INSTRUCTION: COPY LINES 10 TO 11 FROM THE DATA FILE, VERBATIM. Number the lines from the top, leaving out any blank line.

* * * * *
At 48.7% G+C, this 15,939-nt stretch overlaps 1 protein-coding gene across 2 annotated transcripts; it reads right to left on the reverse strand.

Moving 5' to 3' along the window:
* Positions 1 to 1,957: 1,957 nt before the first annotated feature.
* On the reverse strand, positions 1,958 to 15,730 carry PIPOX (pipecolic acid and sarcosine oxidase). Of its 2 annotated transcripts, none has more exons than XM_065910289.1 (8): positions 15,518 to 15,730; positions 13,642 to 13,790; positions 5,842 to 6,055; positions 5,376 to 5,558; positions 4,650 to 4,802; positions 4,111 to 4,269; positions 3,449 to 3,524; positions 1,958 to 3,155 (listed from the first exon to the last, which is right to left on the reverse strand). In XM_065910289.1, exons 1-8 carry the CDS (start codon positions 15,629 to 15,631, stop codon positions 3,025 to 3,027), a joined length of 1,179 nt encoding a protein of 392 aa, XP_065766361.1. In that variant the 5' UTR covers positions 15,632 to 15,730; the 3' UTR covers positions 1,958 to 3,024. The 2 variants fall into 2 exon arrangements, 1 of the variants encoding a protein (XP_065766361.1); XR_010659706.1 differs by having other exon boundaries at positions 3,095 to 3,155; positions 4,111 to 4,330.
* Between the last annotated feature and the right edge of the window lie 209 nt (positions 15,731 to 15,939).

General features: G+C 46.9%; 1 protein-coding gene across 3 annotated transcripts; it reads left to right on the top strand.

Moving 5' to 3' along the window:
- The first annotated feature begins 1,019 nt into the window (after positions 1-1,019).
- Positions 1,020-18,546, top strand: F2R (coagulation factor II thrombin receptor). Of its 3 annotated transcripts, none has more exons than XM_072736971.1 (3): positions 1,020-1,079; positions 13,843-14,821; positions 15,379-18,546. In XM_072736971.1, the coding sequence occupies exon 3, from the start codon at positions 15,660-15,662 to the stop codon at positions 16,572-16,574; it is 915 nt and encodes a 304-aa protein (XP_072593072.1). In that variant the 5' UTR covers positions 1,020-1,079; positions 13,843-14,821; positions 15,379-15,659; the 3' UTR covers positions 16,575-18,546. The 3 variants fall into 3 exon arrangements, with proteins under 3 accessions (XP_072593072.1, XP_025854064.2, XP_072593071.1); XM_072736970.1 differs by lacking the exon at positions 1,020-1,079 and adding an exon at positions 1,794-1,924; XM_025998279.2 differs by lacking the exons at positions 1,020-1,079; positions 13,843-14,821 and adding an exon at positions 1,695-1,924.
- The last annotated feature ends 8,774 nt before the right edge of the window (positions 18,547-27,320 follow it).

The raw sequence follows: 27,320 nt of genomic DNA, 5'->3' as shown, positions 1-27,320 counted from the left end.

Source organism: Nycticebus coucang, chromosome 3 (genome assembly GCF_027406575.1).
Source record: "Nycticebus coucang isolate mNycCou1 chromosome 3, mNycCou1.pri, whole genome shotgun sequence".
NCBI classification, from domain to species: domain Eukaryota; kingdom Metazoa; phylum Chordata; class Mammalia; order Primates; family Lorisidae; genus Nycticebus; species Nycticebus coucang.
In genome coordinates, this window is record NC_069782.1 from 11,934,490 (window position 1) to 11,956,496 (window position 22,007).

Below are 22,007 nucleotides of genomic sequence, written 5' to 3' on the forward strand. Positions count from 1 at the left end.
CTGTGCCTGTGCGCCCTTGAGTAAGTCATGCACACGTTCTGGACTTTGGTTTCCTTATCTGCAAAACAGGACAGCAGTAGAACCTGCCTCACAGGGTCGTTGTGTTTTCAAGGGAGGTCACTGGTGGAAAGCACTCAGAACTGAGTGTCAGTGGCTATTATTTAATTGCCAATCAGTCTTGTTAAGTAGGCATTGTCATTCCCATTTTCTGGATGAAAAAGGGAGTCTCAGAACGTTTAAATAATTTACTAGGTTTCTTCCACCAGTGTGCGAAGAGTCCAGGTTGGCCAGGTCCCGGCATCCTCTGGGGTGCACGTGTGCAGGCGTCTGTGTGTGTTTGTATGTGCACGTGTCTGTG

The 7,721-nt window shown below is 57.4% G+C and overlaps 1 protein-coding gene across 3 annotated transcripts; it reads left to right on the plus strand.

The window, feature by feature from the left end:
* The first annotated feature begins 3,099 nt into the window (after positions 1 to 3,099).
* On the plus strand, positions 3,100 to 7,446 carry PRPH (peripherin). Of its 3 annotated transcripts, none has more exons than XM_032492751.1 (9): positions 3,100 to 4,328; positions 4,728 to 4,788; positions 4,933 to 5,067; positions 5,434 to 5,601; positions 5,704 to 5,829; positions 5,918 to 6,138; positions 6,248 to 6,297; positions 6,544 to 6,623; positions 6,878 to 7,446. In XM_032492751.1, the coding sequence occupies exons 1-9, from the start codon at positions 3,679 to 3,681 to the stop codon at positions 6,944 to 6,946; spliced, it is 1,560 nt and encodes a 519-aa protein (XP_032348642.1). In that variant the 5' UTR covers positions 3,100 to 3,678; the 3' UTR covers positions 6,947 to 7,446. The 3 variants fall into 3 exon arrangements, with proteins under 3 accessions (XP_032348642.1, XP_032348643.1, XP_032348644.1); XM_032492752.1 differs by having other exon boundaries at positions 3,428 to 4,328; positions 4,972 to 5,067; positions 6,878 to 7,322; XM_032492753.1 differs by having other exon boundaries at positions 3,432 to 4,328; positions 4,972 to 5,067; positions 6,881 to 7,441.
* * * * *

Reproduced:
- The last annotated feature ends 8,774 nt before the right edge of the window (positions 18,547-27,320 follow it).

The raw sequence follows: 27,320 nt of genomic DNA, 5'->3' as shown, positions 1-27,320 counted from the left end.